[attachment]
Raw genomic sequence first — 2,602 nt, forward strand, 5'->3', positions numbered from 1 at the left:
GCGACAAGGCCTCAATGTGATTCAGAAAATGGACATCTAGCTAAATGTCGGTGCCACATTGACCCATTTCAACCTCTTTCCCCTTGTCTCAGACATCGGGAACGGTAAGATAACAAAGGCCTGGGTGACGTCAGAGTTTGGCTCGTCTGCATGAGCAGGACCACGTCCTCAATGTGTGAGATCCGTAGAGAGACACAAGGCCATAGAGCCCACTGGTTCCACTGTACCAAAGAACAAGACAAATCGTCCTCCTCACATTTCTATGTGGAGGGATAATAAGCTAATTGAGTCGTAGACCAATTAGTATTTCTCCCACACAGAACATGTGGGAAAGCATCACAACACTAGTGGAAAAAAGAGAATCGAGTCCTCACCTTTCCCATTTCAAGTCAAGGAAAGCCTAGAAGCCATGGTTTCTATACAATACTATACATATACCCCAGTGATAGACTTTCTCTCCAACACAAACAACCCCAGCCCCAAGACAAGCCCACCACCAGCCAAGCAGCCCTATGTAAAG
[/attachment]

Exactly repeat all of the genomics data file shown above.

Raw genomic sequence first — 2,602 nt, forward strand, 5'->3', positions numbered from 1 at the left:
GCGACAAGGCCTCAATGTGATTCAGAAAATGGACATCTAGCTAAATGTCGGTGCCACATTGACCCATTTCAACCTCTTTCCCCTTGTCTCAGACATCGGGAACGGTAAGATAACAAAGGCCTGGGTGACGTCAGAGTTTGGCTCGTCTGCATGAGCAGGACCACGTCCTCAATGTGTGAGATCCGTAGAGAGACACAAGGCCATAGAGCCCACTGGTTCCACTGTACCAAAGAACAAGACAAATCGTCCTCCTCACATTTCTATGTGGAGGGATAATAAGCTAATTGAGTCGTAGACCAATTAGTATTTCTCCCACACAGAACATGTGGGAAAGCATCACAACACTAGTGGAAAAAAGAGAATCGAGTCCTCACCTTTCCCATTTCAAGTCAAGGAAAGCCTAGAAGCCATGGTTTCTATACAATACTATACATATACCCCAGTGATAGACTTTCTCTCCAACACAAACAACCCCAGCCCCAAGACAAGCCCACCACCAGCCAAGCAGCCCTATGTAAAG